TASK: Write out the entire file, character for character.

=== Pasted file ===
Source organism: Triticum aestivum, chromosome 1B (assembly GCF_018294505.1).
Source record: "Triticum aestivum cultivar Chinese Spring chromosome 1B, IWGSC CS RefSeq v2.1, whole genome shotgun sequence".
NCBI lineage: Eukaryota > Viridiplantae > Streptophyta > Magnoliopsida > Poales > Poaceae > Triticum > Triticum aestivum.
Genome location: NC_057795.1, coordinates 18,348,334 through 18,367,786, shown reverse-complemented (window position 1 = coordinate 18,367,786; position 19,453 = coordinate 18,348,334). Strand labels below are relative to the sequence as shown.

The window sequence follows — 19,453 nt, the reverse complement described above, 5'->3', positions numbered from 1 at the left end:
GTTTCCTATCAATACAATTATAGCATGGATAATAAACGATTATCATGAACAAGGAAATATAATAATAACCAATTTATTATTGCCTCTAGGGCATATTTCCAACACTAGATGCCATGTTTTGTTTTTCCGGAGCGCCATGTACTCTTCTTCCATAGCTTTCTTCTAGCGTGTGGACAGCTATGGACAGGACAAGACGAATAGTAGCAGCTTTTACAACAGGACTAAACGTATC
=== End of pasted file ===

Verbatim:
Source organism: Triticum aestivum, chromosome 1B (assembly GCF_018294505.1).
Source record: "Triticum aestivum cultivar Chinese Spring chromosome 1B, IWGSC CS RefSeq v2.1, whole genome shotgun sequence".
NCBI lineage: Eukaryota > Viridiplantae > Streptophyta > Magnoliopsida > Poales > Poaceae > Triticum > Triticum aestivum.
Genome location: NC_057795.1, coordinates 18,348,334 through 18,367,786, shown reverse-complemented (window position 1 = coordinate 18,367,786; position 19,453 = coordinate 18,348,334). Strand labels below are relative to the sequence as shown.

The window sequence follows — 19,453 nt, the reverse complement described above, 5'->3', positions numbered from 1 at the left end:
GTTTCCTATCAATACAATTATAGCATGGATAATAAACGATTATCATGAACAAGGAAATATAATAATAACCAATTTATTATTGCCTCTAGGGCATATTTCCAACACTAGATGCCATGTTTTGTTTTTCCGGAGCGCCATGTACTCTTCTTCCATAGCTTTCTTCTAGCGTGTGGACAGCTATGGACAGGACAAGACGAATAGTAGCAGCTTTTACAACAGGACTAAACGTATC